A coronavirus vaccine developed by Oxford University and pharmaceutical company AstraZeneca can prevent up to 90 per cent of Covid infections, the researchers announced today.
Teams at Pfizer/BioNTech and Moderna announced similar results earlier in the autumn.
The UK government has ordered batches of all three jabs, and is set to roll them out to the public if they pass rigorous safety checks by the British medicines regulator.
So what do we know about the three vaccines so far, and when might we get access to them?
Both the Pfizer and Moderna vaccines prevent 95 per cent of Covid infections, according to their research teams. (They calculate this by comparing the number of infections among participants who had the vaccine with those who had a placebo).
Among volunteers who got half a dose of the Oxford jab followed by a full dose 28 days later, the vaccine was shown to prevent 90 per cent of Covid infections. Among a separate group, who got two full doses over the same time, the figure was 62 per cent.
How many doses has the UK government ordered?
The UK government says it has “secured early access to 350 million doses” from six vaccine teams around the world. Some of them haven’t reported the results of their trials yet, so we don’t know if all will turn out to be viable – but clearly the government intends to hedge its bets.
The largest single investment is in Oxford, which the government says will provide 100 million doses to the UK. We’ve also got 40 million Pfizer jabs on order, and a further 5 million from Moderna.
When the government announced its deal with Oxford/AstraZeneca in May, the business secretary Alok Sharma said the agreement would mean “we are able to make the vaccines available to developing countries at the lowest possible cost”. The CEO of AstraZeneca welcomed the government’s “generosity for its help in expanding access beyond the UK”.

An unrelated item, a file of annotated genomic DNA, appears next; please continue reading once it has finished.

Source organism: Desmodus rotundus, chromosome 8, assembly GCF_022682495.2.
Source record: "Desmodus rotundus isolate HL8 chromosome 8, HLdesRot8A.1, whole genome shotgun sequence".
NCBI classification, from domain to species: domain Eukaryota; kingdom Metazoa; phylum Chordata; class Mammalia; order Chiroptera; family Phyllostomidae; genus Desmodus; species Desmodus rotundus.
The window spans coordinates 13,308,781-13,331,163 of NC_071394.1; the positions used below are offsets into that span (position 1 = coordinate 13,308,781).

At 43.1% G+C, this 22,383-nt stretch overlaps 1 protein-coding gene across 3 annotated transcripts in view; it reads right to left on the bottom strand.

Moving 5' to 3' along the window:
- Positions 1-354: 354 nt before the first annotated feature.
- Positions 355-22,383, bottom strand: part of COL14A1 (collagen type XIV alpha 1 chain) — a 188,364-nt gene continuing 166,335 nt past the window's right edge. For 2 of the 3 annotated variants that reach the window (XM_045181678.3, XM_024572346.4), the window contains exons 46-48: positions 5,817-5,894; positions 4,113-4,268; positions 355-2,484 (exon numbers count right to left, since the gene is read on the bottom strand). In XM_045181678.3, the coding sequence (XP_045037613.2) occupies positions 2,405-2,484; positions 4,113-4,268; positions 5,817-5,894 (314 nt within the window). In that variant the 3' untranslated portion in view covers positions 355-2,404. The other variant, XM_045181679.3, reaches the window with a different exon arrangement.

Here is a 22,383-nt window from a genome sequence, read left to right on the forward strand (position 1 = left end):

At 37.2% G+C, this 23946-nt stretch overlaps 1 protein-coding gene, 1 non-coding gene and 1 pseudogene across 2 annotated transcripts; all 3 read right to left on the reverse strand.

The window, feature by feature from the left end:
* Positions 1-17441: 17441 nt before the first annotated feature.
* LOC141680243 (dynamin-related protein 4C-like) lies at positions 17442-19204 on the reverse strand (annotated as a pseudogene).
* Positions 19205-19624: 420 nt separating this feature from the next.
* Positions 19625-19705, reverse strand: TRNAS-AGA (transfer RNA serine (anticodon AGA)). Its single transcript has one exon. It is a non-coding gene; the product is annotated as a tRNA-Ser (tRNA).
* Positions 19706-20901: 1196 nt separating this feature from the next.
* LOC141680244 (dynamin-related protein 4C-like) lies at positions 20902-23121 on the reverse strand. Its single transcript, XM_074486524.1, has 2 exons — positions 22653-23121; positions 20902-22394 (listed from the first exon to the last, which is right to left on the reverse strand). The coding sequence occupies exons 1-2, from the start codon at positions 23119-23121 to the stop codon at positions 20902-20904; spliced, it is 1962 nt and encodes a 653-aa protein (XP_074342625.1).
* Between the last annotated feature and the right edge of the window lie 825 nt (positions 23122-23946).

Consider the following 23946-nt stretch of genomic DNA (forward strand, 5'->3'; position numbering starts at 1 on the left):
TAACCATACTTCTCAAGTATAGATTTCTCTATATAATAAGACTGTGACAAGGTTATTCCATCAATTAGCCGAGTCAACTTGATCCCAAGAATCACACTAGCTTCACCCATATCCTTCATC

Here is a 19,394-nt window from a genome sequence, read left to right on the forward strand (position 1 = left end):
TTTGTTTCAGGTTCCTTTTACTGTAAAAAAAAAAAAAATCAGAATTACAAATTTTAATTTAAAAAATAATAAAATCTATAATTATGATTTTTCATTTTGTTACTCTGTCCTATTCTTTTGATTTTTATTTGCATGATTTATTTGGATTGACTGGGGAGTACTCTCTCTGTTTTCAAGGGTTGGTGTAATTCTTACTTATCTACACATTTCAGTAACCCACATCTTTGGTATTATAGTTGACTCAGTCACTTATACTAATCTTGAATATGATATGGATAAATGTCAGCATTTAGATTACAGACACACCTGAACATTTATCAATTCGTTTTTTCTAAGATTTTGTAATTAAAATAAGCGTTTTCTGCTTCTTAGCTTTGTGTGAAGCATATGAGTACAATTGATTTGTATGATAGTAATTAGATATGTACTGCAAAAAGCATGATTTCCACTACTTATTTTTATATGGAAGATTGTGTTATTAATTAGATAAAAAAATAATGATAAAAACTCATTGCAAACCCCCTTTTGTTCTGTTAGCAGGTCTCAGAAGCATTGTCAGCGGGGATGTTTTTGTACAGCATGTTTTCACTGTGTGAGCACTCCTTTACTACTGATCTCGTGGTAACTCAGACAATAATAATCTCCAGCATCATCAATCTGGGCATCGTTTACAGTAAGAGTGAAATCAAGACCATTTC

But as FactCheck reported in October, it’s not clear exactly how many of the doses bought by the UK will be distributed to other countries. We’ve been trying to get answers from the government on this for some time.
What about safety concerns?
Researchers in all three teams say they have recorded no serious “safety events” relating to the vaccine. Volunteers have reported some short-term symptoms including headache and fatigue.
Now it’s for regulators around the world to do their own checks to make sure they are safe for use.
Unlike in Russia, where the Sputnik V vaccine was rolled out before full safety checks were complete, there’s no chance of getting a jab here until the Medicines and Healthcare Products Regulatory Agency (MHRA) approves it.
The head of the MHRA said today that they have received the latest batch of data from Pfizer/BioNTech and have already begun their analysis.
When could UK rollouts begin?
Matt Hancock said today that subject to safety approval, he “hope[s]” to start rollout of the Oxford/AstraZeneca vaccine in December, with the “bulk” completed in January, February and March.
The government said last week that Pfizer/BioNTech “is expected to begin delivery as early as December 2020” subject to MHRA authorisation, though Moderna would be “available to the UK in spring 2021 at the earliest”.
One of the main challenges when it comes to rolling out vaccines is how to store them. The Pfizer jab needs to be held at minus 70 celsius to be effective – which could create problems for the people tasked with doling out the doses, like GP surgeries.
Here’s where Moderna and Oxford have an advantage: their vaccines only need to be kept at fridge temperature, between 2 and 8 degrees. In the Oxford case, this can last for “at least” six months, according to the researchers.
How much do they cost?
It looks like the Oxford vaccine will be the cheapest of the three, at an estimated £3 per dose, versus Pfizer’s £15 and Moderna’s £25.